“Football is Never Only Football”: Semiotic Analysis of the Film ‘Looking for Eric’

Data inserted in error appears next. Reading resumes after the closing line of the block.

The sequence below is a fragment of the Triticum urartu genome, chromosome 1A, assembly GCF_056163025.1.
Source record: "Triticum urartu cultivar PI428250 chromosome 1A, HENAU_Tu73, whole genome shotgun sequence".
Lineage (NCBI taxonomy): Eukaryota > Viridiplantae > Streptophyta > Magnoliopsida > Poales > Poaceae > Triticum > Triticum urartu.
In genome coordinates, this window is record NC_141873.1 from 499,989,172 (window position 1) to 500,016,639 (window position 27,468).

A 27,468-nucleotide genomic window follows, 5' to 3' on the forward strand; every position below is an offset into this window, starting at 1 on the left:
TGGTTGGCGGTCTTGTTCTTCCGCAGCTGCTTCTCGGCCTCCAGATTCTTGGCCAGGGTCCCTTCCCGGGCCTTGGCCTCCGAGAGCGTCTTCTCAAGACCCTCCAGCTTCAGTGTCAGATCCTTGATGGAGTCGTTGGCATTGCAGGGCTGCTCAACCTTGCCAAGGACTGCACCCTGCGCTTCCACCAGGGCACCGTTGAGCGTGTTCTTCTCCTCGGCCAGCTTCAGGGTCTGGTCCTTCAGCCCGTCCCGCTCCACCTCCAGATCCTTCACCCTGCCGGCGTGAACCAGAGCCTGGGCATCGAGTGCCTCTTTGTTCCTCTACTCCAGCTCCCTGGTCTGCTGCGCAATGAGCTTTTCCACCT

ABSTRACT Football, which is an important part of daily life in almost every society in our day, has progressed in similar periods with the cinema. These two fields, which were among the important actors of the 20th century, existed in daily life through their various intersecting aspects, and these similarities provided a ground for the cinema to be nourished by football. Football has functioned far beyond just being a game within social life and turned into a highly important area at both cultural and economic levels through the bond it has formed with the symbolic values of daily life. The influence of football on masses is too big to be ignored. Offering a hero to individuals isolated by modern life with whom they can identify themselves, great joys experienced when the ball meets the net, and a sense of belonging to the team they support and to people they do not know, football is an activity that has achieved goals far beyond being a game. Together with the Second World War, football gradually became more professional, more commercialized, and the football spectator alienated from football, which was an important part of his life. With the development of the phenomenon of being a supporter, football followers regained their existence in football and managed to exist within a collectivity. In the present study, the relationship between football and social life, and the phenomenon of being a supporter are examined through the film Looking for Eric, which is among the important films of Ken Loach’s cinema. The film narrates how the life of a postman who has strong feelings of support for his team and who looks for hope for his bad life changes for the better when his most favorite footballer comes into his life and how the experiences in a football field can be put into practice in real life. Playfields in which a reproduction in the public sense springs to life, especially the stadiums, once again appear in front of us with this film as the proof of that “football is never only football”. What makes the film different from other football-themed films is the use of a real football star, and that the film constructs a narrative through the relationship between life and football presenting true slices of the footballer’s life and achievements in the football field.